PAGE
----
We emerged into an irregularly shaped field, with the first view of Bruton and the Dovecot in front of us. The footpath is apparently meant to go across the field diagonally, at least on the OS map. We weren’t keen on walking across a ploughed field so we walked round the edge to the gate in the bottom far corner. This brought us back to the B3081 just before it enters Bruton. The Hauser and Wirth Art Gallery and Roth Bar are very nearby at Durslade Farm (there is a lovely garden as well as a Contemporary Art Gallery — worth a visit if you’re not too muddy, and nice food too). Bruton has some good places to eat, and a well-known Packhorse Bridge spanning the River Brue.
The official trail goes left along Park Wall past the Dovecote, and then right along Godminster Lane to Plox, over the River Brue into Bruton High Street. We took the more direct route through the carpark at Hauser and Wirth and across the road onto a permissive path towards town which comes out near the railway station. The walk took us about three hours in total, (4.8 miles) with short stops to look at the views and have a quick coffee break (from our flasks, no cafés until Bruton). Gentle downhill walking all the way.
Bruton to Castle Cary
It was below freezing when we set off, so Amber was sporting her new warm coat.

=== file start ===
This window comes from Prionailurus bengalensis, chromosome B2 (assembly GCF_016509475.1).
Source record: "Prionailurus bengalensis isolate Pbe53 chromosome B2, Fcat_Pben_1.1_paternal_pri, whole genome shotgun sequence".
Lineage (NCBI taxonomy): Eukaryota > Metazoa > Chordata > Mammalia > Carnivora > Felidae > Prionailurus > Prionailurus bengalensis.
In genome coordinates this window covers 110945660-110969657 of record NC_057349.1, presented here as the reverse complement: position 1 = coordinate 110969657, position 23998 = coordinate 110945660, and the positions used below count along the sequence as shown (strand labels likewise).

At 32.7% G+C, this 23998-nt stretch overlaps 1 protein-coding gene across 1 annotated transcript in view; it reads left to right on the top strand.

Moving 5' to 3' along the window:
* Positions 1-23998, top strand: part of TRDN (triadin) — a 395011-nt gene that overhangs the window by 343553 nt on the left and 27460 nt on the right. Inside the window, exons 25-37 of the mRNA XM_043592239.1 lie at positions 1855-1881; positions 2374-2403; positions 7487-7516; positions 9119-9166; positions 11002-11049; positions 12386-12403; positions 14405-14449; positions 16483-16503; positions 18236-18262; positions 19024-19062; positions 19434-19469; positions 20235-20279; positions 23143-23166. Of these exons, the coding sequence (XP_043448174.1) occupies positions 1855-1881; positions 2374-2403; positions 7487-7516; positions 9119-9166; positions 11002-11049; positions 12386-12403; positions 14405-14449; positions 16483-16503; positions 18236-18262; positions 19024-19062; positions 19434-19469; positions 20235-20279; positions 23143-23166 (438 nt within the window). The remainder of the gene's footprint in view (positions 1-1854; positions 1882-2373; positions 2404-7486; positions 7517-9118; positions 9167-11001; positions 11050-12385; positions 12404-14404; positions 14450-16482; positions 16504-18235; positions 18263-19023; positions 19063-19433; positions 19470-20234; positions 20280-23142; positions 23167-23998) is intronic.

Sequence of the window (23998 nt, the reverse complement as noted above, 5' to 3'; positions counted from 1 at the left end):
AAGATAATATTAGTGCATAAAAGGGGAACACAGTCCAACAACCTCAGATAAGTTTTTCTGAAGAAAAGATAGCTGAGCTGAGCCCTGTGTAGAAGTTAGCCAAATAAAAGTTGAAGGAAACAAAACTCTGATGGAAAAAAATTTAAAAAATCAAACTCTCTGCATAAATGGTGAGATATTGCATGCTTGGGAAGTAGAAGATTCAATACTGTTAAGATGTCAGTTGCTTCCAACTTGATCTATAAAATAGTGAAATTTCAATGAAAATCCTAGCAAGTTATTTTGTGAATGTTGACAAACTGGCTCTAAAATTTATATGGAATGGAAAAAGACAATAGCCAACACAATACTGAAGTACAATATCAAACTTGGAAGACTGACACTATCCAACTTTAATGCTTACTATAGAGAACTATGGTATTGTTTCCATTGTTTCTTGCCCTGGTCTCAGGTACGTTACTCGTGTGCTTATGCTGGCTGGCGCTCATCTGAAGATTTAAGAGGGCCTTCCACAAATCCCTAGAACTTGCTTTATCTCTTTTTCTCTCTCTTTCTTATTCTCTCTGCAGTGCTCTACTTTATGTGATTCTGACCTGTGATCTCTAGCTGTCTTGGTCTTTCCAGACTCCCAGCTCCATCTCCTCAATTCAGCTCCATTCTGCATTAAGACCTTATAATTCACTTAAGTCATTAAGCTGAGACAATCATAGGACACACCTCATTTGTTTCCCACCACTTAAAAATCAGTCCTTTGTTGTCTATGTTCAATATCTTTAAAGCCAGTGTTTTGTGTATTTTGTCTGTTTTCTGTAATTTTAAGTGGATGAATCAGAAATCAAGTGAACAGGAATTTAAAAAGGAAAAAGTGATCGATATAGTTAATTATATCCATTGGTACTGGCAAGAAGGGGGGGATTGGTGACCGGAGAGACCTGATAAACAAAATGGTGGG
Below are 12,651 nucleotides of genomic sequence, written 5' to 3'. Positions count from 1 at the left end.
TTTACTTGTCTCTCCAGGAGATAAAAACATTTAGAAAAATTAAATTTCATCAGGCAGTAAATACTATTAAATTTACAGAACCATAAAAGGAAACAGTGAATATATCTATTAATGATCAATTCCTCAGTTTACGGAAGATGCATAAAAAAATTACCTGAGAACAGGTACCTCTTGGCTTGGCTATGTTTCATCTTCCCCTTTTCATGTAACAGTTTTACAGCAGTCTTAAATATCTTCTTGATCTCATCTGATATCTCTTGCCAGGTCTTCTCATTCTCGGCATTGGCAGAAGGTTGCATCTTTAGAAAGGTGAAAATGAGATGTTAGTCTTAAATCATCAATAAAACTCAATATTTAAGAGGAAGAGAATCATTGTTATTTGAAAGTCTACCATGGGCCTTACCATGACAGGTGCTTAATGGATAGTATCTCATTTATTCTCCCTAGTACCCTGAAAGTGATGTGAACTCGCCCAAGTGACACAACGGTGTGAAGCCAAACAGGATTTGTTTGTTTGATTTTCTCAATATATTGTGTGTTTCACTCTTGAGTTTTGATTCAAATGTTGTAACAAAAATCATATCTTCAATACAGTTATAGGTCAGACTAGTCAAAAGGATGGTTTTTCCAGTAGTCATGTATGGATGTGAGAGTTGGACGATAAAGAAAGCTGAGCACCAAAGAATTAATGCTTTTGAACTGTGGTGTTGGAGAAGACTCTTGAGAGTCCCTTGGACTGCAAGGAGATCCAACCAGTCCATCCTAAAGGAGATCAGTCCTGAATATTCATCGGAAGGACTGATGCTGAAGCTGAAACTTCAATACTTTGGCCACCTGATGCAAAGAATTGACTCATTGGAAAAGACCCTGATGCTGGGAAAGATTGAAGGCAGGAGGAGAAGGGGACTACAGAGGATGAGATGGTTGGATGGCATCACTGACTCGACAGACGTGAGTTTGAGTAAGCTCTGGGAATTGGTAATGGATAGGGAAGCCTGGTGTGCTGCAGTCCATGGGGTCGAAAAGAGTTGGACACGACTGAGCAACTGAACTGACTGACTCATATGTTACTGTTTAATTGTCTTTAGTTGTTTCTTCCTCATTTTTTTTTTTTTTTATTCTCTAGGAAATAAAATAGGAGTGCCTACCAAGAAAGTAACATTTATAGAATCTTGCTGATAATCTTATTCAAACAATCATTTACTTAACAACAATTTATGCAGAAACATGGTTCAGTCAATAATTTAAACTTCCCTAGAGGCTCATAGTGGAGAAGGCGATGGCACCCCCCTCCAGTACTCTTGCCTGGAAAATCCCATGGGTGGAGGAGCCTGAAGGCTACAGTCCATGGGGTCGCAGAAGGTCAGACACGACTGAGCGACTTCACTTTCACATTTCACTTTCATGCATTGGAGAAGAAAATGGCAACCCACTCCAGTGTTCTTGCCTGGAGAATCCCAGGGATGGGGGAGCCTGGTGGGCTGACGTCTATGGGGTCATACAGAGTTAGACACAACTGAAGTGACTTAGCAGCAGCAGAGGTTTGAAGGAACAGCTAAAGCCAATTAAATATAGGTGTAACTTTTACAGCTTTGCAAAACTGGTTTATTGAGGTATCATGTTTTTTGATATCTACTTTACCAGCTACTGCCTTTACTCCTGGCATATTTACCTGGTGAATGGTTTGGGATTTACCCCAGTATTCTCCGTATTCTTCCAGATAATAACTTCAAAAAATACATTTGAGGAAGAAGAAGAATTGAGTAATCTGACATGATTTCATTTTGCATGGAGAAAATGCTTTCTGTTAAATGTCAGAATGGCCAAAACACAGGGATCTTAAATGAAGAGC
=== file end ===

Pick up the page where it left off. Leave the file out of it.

The walk starts at the west end of Bruton High Street, in Trendle Lane which goes between a children’s clothes shop and a house, sign posted to Wyke Champflower. It climbs quickly out of Bruton.
At the top we went through the gate and straight ahead.
At this point we could look back to see Alfred’s Tower in the distance, the start of the Trail.
Lots of lovely mature trees line the path. All three of us like trees, though perhaps for different reasons.
There is a series of well maintained stiles that cross the fields near the Wyke Farm site. The path is clear, going in a slight zigzag, leading round to the right of the building with the silvery roof.
Looking right, you can see where Wyke Farm Cheese comes from. It looks very ‘dark satanic mills’, but this was a cold day and we thought this was steam. In fact the farm has a biogas plant (visible later in the walk, at least in winter) and solar panels and is completely, and impressively, self sufficient in energy.
As we walked down the field we could see Wyke Champflower church to your left. But we noticed some big holes underfoot — an enormous badger sett we guessed, with a lot of entrances— a real ankle twister if you fell into one.
At the end of the field the path joins a lane, small, but used by farm vehicles as well as cars, so quite busy. A few hundred metres along and you pass a farm and then the Manor House of Wyke Champflower, which is attached to the church. It is possible to go round the back of the house to the church, but dogs are not allowed, so we didn’t linger.
Next to the Manor House we crossed a railway bridge, and turned immediately left, down a very quiet country lane, where you find yourself almost doubling back towards Bruton.
This leads under a railway bridge (still in use) to Cole.
At Cole Manor there is a lovely tearoom where we had coffee and cake (sticky ginger, lovely, and dog biscuits for Amber) and warmed up. Fortified, we turned left out of the tearoom and on, past a converted barn on the right, then turned onto the footpath at the end of the barn’s garden. (Signposted Ridge Hill 1.5 miles)